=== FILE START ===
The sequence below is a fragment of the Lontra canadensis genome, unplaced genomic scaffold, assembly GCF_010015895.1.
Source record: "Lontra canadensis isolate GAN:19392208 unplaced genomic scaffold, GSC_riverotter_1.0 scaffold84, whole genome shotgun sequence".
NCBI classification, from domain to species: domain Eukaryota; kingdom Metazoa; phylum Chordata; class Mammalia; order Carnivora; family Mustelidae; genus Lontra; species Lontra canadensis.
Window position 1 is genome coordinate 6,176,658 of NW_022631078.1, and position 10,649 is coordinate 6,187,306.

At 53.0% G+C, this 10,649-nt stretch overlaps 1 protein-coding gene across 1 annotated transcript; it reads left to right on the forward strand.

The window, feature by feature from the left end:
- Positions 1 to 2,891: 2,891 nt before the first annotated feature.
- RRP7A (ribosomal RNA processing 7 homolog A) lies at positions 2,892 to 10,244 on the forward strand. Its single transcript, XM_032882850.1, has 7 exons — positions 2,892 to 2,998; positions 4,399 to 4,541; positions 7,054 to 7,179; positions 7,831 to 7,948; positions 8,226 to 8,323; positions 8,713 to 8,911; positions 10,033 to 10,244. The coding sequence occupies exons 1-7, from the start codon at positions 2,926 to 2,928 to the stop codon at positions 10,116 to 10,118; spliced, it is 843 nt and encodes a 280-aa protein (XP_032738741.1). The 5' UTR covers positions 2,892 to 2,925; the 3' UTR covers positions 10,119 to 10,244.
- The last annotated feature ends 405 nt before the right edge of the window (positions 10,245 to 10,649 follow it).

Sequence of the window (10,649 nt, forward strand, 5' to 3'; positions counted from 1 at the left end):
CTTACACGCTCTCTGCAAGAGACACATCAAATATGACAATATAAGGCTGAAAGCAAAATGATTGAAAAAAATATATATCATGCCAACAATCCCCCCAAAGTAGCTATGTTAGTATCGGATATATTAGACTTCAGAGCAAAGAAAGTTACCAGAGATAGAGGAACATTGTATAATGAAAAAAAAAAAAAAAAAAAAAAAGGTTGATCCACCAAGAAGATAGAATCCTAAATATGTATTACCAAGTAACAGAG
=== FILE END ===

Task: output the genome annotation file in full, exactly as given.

The sequence below is a fragment of the Lontra canadensis genome, unplaced genomic scaffold, assembly GCF_010015895.1.
Source record: "Lontra canadensis isolate GAN:19392208 unplaced genomic scaffold, GSC_riverotter_1.0 scaffold84, whole genome shotgun sequence".
NCBI classification, from domain to species: domain Eukaryota; kingdom Metazoa; phylum Chordata; class Mammalia; order Carnivora; family Mustelidae; genus Lontra; species Lontra canadensis.
Window position 1 is genome coordinate 6,176,658 of NW_022631078.1, and position 10,649 is coordinate 6,187,306.

At 53.0% G+C, this 10,649-nt stretch overlaps 1 protein-coding gene across 1 annotated transcript; it reads left to right on the forward strand.

The window, feature by feature from the left end:
- Positions 1 to 2,891: 2,891 nt before the first annotated feature.
- RRP7A (ribosomal RNA processing 7 homolog A) lies at positions 2,892 to 10,244 on the forward strand. Its single transcript, XM_032882850.1, has 7 exons — positions 2,892 to 2,998; positions 4,399 to 4,541; positions 7,054 to 7,179; positions 7,831 to 7,948; positions 8,226 to 8,323; positions 8,713 to 8,911; positions 10,033 to 10,244. The coding sequence occupies exons 1-7, from the start codon at positions 2,926 to 2,928 to the stop codon at positions 10,116 to 10,118; spliced, it is 843 nt and encodes a 280-aa protein (XP_032738741.1). The 5' UTR covers positions 2,892 to 2,925; the 3' UTR covers positions 10,119 to 10,244.
- The last annotated feature ends 405 nt before the right edge of the window (positions 10,245 to 10,649 follow it).

Sequence of the window (10,649 nt, forward strand, 5' to 3'; positions counted from 1 at the left end):
CTTACACGCTCTCTGCAAGAGACACATCAAATATGACAATATAAGGCTGAAAGCAAAATGATTGAAAAAAATATATATCATGCCAACAATCCCCCCAAAGTAGCTATGTTAGTATCGGATATATTAGACTTCAGAGCAAAGAAAGTTACCAGAGATAGAGGAACATTGTATAATGAAAAAAAAAAAAAAAAAAAAAAAGGTTGATCCACCAAGAAGATAGAATCCTAAATATGTATTACCAAGTAACAGAG